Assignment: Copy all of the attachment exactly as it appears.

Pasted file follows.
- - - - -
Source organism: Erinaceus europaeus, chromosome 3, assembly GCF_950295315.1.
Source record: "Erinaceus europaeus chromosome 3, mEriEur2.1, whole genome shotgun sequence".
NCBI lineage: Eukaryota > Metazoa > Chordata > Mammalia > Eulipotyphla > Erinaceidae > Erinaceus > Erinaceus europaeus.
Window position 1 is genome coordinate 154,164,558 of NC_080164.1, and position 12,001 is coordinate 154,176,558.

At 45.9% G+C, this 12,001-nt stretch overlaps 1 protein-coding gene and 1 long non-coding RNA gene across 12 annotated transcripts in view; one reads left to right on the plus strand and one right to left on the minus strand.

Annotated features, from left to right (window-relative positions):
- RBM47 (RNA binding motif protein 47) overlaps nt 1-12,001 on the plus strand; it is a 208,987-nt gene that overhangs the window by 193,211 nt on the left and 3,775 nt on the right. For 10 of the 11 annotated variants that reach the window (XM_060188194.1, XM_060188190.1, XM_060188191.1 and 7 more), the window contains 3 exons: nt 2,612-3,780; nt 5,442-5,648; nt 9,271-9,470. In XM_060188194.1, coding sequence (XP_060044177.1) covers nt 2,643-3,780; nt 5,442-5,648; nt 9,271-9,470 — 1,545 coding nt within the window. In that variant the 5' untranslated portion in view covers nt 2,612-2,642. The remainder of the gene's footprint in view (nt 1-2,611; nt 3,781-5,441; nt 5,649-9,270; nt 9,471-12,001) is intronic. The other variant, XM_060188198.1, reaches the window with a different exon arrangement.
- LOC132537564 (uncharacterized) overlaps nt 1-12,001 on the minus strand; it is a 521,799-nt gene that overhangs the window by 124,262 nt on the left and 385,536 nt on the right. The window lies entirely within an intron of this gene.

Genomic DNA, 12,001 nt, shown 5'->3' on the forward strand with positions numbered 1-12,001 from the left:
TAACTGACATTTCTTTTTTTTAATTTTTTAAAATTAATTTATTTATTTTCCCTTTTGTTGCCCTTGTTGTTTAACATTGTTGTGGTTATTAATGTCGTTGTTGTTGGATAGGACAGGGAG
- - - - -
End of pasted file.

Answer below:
Source organism: Erinaceus europaeus, chromosome 3, assembly GCF_950295315.1.
Source record: "Erinaceus europaeus chromosome 3, mEriEur2.1, whole genome shotgun sequence".
NCBI lineage: Eukaryota > Metazoa > Chordata > Mammalia > Eulipotyphla > Erinaceidae > Erinaceus > Erinaceus europaeus.
Window position 1 is genome coordinate 154,164,558 of NC_080164.1, and position 12,001 is coordinate 154,176,558.

At 45.9% G+C, this 12,001-nt stretch overlaps 1 protein-coding gene and 1 long non-coding RNA gene across 12 annotated transcripts in view; one reads left to right on the plus strand and one right to left on the minus strand.

Annotated features, from left to right (window-relative positions):
- RBM47 (RNA binding motif protein 47) overlaps nt 1-12,001 on the plus strand; it is a 208,987-nt gene that overhangs the window by 193,211 nt on the left and 3,775 nt on the right. For 10 of the 11 annotated variants that reach the window (XM_060188194.1, XM_060188190.1, XM_060188191.1 and 7 more), the window contains 3 exons: nt 2,612-3,780; nt 5,442-5,648; nt 9,271-9,470. In XM_060188194.1, coding sequence (XP_060044177.1) covers nt 2,643-3,780; nt 5,442-5,648; nt 9,271-9,470 — 1,545 coding nt within the window. In that variant the 5' untranslated portion in view covers nt 2,612-2,642. The remainder of the gene's footprint in view (nt 1-2,611; nt 3,781-5,441; nt 5,649-9,270; nt 9,471-12,001) is intronic. The other variant, XM_060188198.1, reaches the window with a different exon arrangement.
- LOC132537564 (uncharacterized) overlaps nt 1-12,001 on the minus strand; it is a 521,799-nt gene that overhangs the window by 124,262 nt on the left and 385,536 nt on the right. The window lies entirely within an intron of this gene.

Genomic DNA, 12,001 nt, shown 5'->3' on the forward strand with positions numbered 1-12,001 from the left:
TAACTGACATTTCTTTTTTTTAATTTTTTAAAATTAATTTATTTATTTTCCCTTTTGTTGCCCTTGTTGTTTAACATTGTTGTGGTTATTAATGTCGTTGTTGTTGGATAGGACAGGGAG